Things I was grateful for this week.
Heather Leson sharing this article on teams.
It’s been great to be part of The Solferino Digital Team, with Heather, Laurent Fernandez and Shaun Hazeldene. these past few months, and I wholeheartedly agree with a lot of whats in the article. When you have a group of people who know each other well and can get on with the work, it makes a huge difference to efficiency. The article also got me reflecting on how, as a consultant, I rely on personal agility to move between teams. The most important thing is to be self-aware enough to know what skills I bring, but not be too self-important, someone else in the team might have more experience or a better way of doing it than me – and I have to have a certain amount of humility to let that come out. But I also need to be able to get on with what I can do on my own.
A conversation with Allison Corkery and Rebecca Berger at CESR…
…on capturing, reflecting and applying learning during planning meetings.
As CESR starts to implement their strategy, they know they need to capture and apply learning as they move forward. We explored how learning is applied – and it came to me how its really about brains in play, rather than documentation. It’s about pooling the knowledge of the collective experience, rather than reviewing a document of captured learning. We apply learning when we plan and implement. Dialogue drives planning meetings, during which people reflect on experience or what was recently read.
Laurent Fernandez’s Zoom Breakout Room Script
The focus for the week was two meetings run by The Solferino Academy for IFRC Leadership. We used Zoom’s registration system so that we could get people to tell us what their preferred language was so that we could put them into small groups accordingly. It was amazing how badly the registration system works within Zoom. You would think you would be able to pre-assign people to small groups in the meeting settings. You have to generate a report (as if the event already happened) on who registered and then format a CSV file into a particular format and load it back into the pre-assigned breakout rooms. Thankfully, Laurent created a script to make it much easier to do the rejig. However, you have to load the .csv file BEFORE you start the meeting and then hit ‘reapply pre-assign breakout room settings’ AFTER everyone has arrived. Even though the zoom setting didn’t work for us, we still had a spreadsheet from Laurent’s script that meant we could manually make breakout room assignments, and no one other than the tech team knew. It was seamless to the participants.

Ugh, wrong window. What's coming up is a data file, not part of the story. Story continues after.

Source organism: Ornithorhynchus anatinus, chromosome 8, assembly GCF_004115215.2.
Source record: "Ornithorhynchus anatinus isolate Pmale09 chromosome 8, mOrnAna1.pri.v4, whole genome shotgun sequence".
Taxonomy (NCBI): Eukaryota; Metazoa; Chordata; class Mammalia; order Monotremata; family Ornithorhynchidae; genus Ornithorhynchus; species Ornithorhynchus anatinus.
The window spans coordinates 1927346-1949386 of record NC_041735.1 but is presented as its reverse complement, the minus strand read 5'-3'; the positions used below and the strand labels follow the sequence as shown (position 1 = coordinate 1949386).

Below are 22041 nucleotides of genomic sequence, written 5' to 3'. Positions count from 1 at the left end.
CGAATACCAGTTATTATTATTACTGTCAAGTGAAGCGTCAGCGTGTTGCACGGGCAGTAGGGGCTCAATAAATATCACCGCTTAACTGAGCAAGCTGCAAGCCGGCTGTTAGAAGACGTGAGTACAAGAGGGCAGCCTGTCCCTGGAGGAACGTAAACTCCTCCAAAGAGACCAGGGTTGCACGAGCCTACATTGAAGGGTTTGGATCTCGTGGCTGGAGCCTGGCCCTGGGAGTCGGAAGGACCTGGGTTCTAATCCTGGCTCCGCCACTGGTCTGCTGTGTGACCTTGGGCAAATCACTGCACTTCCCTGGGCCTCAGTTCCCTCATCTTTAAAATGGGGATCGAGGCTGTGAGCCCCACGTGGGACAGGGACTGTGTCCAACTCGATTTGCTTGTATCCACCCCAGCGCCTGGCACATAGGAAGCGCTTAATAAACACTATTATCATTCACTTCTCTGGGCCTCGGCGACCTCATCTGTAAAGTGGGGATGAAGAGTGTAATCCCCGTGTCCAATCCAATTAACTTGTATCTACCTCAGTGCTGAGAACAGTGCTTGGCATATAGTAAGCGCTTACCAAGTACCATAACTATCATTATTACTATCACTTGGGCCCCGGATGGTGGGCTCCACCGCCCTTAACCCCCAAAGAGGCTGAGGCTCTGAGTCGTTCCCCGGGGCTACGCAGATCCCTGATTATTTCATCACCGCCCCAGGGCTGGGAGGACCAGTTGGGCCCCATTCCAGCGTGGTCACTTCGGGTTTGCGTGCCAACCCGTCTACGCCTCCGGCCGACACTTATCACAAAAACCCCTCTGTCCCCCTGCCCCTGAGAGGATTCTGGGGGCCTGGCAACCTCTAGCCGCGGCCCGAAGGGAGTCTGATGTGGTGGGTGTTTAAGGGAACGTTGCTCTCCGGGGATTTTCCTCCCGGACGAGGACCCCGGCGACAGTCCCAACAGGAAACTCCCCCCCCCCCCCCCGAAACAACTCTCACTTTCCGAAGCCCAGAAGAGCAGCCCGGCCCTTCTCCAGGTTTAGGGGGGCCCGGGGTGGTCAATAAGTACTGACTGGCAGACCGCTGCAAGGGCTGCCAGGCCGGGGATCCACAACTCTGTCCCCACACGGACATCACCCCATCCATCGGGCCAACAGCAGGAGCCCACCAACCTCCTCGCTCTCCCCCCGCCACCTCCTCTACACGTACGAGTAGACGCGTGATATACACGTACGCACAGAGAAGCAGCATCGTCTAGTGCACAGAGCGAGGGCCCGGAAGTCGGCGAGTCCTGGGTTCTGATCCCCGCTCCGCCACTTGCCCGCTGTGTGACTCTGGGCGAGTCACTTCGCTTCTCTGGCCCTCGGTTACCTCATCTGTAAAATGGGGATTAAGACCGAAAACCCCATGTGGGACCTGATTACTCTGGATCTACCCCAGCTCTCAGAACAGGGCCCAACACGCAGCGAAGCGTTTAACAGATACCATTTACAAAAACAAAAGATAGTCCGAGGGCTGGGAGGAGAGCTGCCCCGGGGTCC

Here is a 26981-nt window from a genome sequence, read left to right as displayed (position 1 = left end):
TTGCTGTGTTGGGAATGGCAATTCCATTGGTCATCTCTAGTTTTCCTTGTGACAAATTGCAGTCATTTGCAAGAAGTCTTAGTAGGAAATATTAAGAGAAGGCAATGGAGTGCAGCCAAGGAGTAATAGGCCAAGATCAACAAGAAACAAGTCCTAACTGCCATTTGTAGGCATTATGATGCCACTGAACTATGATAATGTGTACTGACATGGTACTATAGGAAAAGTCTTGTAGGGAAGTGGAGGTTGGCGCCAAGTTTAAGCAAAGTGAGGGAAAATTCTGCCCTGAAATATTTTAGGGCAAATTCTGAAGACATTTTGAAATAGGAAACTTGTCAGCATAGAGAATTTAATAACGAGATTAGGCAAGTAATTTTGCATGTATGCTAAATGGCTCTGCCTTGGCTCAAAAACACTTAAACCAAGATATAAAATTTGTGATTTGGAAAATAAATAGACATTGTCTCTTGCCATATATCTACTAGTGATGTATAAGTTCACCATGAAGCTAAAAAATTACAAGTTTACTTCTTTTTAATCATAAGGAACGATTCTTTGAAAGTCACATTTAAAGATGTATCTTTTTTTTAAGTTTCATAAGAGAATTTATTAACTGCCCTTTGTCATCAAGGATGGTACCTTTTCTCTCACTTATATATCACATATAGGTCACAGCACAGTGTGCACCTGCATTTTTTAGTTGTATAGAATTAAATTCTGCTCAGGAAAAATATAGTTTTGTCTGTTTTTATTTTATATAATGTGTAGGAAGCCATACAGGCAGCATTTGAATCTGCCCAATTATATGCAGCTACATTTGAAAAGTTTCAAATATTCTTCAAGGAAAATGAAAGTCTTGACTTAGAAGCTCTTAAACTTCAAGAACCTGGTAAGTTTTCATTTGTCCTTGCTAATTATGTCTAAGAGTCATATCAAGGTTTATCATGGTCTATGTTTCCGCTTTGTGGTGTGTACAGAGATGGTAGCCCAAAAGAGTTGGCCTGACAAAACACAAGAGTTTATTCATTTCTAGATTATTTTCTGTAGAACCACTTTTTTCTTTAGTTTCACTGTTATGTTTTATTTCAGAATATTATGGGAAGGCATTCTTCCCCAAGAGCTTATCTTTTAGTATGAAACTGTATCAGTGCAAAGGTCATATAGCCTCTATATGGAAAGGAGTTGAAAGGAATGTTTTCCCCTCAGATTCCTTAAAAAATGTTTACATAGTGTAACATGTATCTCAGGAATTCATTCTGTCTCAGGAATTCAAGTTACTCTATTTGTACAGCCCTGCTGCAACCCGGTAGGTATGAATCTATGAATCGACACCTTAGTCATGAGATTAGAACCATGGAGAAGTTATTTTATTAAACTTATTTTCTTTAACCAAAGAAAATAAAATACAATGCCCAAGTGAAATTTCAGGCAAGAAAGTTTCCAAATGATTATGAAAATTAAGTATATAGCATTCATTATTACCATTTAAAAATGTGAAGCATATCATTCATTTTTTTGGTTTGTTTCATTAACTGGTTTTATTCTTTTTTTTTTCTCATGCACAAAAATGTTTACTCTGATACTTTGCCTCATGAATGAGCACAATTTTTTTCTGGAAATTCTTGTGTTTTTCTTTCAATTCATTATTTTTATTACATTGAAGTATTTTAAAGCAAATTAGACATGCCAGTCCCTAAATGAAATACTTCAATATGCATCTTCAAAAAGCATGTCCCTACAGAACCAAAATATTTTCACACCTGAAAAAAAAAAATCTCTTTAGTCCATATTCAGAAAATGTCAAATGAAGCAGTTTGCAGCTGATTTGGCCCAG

Another limitation of the registration system, Zoom generates a unique link for everyone that registers – but this link becomes the only way that they can get into the meeting. Which means they have to dig through their inbox to get the link, and occasionally dig it out of their spam folder. If the registration option is on, there’s no way to share a link to allow people to enter the zoom meeting. They have to use the registration link and the link that is provided to them from zoom via email.
Sarah Allen’s post on what’s next for MozFest
Exactly three years ago, our network of capacity builders went through a harrowing time when 10 colleagues were arrested during a digital security training near Istanbul. The #Istanbul10 were charged with terrorism, and then imprisoned for more than a hundred days. On Friday, outrage as four of the human rights defenders were convicted.